In response to a series of events involving police-citizen encounters, including those in Ferguson, Missouri, and Staten Island, New York, that have strained relations between law enforcement and the communities (primarily minority) that they serve, President Barack Obama established a task force charged with developing a set of recommendations designed to improve police practices and enhance public trust. Headed by Charles Ramsey, Commissioner of the Philadelphia Police Department, and Laurie Robinson, former Assistant Attorney General for the U.S. Department of Justice Office of Justice Programs, and currently a Professor of Criminology, Law, and Society at George Mason University, the eleven-member task force submitted its documented recommendations in May 2015. In a report entitled the Final Report of the President’s Task Force on 21st Century Policing (the Report), the task force sets forth in excess of sixty recommendations, which address, among other things: building community trust, police policies, employment of technologies, officer training, and officer wellness and safety.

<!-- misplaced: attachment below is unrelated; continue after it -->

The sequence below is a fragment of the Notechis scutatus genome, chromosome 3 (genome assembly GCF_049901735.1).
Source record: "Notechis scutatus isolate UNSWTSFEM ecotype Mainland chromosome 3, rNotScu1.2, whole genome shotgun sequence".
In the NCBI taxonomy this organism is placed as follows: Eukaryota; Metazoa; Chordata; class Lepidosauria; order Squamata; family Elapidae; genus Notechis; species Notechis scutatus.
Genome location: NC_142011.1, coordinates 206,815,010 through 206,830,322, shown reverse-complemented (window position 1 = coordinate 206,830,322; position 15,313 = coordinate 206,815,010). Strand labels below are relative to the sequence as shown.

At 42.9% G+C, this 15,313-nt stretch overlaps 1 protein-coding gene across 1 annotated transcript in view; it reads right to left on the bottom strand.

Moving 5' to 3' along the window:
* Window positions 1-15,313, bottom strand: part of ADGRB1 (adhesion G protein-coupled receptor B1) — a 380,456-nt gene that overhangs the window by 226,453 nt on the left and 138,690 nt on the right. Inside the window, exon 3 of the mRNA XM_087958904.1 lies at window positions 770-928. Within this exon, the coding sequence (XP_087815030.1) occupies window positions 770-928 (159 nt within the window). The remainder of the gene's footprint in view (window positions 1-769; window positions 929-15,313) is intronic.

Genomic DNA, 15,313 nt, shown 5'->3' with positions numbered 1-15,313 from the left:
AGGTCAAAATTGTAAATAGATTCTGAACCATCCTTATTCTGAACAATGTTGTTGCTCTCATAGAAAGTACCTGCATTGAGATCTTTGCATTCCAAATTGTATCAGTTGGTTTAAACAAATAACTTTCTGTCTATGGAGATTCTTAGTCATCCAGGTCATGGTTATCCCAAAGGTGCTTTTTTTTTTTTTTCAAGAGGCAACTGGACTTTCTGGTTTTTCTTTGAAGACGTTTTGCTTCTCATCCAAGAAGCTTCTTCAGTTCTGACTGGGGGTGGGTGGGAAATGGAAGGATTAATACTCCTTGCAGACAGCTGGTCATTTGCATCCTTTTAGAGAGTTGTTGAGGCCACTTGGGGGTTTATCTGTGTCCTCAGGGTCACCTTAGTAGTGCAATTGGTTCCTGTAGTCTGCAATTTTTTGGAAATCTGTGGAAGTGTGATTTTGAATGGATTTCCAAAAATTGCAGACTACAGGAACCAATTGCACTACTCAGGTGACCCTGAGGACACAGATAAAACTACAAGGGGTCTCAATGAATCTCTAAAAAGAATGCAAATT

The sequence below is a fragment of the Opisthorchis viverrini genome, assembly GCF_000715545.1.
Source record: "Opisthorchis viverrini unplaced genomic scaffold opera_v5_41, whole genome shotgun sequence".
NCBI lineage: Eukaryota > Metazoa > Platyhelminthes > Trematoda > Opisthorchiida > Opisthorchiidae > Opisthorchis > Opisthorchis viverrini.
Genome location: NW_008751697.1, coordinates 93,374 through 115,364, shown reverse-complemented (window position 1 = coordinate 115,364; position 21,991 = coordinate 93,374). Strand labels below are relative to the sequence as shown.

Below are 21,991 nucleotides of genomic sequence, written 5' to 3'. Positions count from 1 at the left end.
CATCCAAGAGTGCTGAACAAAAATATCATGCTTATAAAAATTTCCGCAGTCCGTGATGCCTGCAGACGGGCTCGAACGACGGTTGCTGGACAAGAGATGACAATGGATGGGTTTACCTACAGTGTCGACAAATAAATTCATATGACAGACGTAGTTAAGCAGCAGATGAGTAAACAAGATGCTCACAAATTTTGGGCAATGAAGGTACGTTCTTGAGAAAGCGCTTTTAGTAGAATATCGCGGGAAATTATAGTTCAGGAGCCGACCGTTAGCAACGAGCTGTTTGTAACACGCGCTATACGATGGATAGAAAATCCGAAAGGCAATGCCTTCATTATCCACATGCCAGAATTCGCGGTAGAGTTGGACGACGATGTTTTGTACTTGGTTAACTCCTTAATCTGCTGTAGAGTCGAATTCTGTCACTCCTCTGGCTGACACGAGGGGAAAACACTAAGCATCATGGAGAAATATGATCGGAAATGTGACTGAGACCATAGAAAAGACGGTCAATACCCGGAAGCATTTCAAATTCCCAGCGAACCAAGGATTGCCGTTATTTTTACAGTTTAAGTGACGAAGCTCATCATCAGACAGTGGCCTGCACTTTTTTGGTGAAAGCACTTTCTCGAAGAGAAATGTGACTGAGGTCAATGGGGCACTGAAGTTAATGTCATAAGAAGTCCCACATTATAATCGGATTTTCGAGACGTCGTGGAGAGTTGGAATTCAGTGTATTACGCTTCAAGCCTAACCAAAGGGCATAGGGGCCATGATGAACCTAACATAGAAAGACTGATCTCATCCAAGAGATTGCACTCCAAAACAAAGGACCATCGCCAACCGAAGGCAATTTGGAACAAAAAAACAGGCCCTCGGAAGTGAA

The Report suggests that effective policing and improved community relations can be achieved through redirected police policies, enhanced communication with—and involvement of—local communities in public safety matters, as well as improved and sensitized law enforcement training. Rather than engage in a comprehensive examination of the Report’s proposals, this Essay will address an important theme highlighted by the task force—the importance of reforming police culture—and explain why the well-intentioned recommendations proffered in the report associated with addressing cultural change will face substantial hurdles to successful implementation.
Julian A. Cook III,
Police Culture in the Twenty-First Century: A Critique of the President's Task Force's Final Report,
Notre Dame L. Rev. Online
Available at: http://scholarship.law.nd.edu/ndlr_online/vol91/iss2/2